The Senate has adjourned for the night, pushing off the planned vote from 1 a.m. ET Monday until later in the day tomorrow. No deal has been announced, but the tone of Senate leaders tonight was muted, as if they were making space for a deal to come together. The deal, to be clear, still seems to be centered on resuming funding until Feb. 8, so not a long-term deal. Our latest report from the Hill.
Our politics begin to make sense when you realize that the GOP is two parties: Party A, a rightist, ethno-nationalist party similar to rightist parties in Europe and Party B, a center-right pro-business party that is distinct from but controlled by Party A. The Democrats, meanwhile, are a coalition of progressive and center-left factions.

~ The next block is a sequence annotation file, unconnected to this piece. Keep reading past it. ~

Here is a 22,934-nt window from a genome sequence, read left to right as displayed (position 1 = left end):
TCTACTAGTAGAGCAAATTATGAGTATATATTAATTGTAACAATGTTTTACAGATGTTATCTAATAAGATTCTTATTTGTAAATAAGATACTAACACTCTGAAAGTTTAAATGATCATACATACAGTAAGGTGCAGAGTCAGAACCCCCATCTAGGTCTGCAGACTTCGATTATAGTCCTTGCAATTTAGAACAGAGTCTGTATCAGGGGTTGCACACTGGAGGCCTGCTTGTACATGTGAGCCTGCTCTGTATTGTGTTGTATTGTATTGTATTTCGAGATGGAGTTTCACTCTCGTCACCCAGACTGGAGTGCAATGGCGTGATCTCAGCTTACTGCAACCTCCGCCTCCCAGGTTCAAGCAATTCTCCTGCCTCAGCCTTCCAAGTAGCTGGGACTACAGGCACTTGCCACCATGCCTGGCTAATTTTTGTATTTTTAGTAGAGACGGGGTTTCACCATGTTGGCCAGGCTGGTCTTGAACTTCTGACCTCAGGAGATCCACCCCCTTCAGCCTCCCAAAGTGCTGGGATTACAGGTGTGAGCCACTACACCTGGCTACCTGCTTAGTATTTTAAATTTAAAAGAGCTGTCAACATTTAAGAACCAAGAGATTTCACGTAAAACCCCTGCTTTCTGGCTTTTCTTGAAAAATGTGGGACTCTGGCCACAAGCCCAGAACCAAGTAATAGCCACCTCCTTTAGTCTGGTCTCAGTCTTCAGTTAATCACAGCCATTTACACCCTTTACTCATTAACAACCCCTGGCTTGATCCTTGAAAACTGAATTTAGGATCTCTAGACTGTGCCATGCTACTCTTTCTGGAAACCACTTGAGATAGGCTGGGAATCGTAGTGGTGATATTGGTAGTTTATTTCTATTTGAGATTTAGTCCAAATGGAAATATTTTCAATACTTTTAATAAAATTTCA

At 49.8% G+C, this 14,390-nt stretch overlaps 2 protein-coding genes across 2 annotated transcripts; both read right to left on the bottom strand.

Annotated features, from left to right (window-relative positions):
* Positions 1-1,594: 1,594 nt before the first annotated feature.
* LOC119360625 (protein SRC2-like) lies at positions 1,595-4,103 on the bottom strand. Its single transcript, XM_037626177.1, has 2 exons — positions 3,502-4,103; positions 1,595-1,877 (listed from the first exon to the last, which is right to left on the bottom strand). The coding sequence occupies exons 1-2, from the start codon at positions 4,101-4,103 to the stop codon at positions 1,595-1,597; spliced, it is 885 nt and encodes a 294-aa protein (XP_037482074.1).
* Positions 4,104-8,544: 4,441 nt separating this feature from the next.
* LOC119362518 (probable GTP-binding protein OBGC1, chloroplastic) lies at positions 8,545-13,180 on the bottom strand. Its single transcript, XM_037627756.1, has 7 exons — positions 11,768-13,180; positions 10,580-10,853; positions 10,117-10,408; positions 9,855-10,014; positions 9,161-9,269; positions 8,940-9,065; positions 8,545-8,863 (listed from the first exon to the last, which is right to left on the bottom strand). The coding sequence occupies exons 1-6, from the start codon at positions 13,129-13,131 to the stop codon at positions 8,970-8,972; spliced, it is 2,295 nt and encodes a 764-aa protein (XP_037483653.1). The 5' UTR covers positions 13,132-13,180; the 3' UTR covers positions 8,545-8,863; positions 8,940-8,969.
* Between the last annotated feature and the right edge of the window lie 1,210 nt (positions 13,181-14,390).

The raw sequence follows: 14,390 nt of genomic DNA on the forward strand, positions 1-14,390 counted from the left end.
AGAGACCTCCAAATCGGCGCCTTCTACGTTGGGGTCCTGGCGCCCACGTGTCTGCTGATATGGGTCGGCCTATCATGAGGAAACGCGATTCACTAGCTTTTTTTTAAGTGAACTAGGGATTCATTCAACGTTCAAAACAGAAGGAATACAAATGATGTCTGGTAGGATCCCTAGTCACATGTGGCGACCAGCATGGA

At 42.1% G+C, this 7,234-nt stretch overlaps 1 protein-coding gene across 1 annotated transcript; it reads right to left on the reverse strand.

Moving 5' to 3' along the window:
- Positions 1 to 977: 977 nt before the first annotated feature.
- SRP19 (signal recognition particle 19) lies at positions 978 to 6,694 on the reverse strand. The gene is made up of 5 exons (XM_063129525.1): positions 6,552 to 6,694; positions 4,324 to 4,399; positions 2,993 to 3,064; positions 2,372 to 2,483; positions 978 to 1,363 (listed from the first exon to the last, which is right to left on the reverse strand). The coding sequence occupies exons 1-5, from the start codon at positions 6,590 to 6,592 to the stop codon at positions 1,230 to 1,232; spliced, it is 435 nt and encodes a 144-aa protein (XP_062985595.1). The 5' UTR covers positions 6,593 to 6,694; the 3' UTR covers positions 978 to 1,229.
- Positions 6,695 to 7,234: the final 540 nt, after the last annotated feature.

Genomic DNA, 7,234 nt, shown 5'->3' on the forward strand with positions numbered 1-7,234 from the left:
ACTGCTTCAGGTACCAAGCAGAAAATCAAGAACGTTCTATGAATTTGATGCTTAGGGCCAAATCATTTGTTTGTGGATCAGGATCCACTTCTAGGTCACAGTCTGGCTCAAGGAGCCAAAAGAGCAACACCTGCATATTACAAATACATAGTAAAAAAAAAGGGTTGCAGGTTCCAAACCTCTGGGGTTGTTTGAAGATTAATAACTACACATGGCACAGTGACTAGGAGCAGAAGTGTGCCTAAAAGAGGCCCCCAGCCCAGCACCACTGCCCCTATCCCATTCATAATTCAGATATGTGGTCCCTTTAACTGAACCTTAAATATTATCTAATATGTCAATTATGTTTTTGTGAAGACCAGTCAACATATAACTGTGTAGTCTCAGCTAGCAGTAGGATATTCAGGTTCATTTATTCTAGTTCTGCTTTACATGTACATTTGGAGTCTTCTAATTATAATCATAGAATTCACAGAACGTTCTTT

A year ago, as most of the media struggled to make sense of the reality of the Trump presidency and the Russia probe moved from the fringes of political discussion to the center, Michael Wolff’s was a conspicuous discordant voice – and quite intentionally so. Among his media colleagues, Wolff is quite well-known and not terribly well-liked. This appears to be as he likes it. He’s a canny journalist and a masterful self-promoter. He’s written a number of successful books and never seems to have a shortage of outlets ready to run his columns. About this time a year ago, Wolff was sidling up to Trump’s inner circle and crapping on basically every other journalist covering Trump. They wanted opposition, resistance, to say ‘this isn’t normal’ till they were blue in the face, he claimed. He wanted the story. He was a real journalist, not an activist.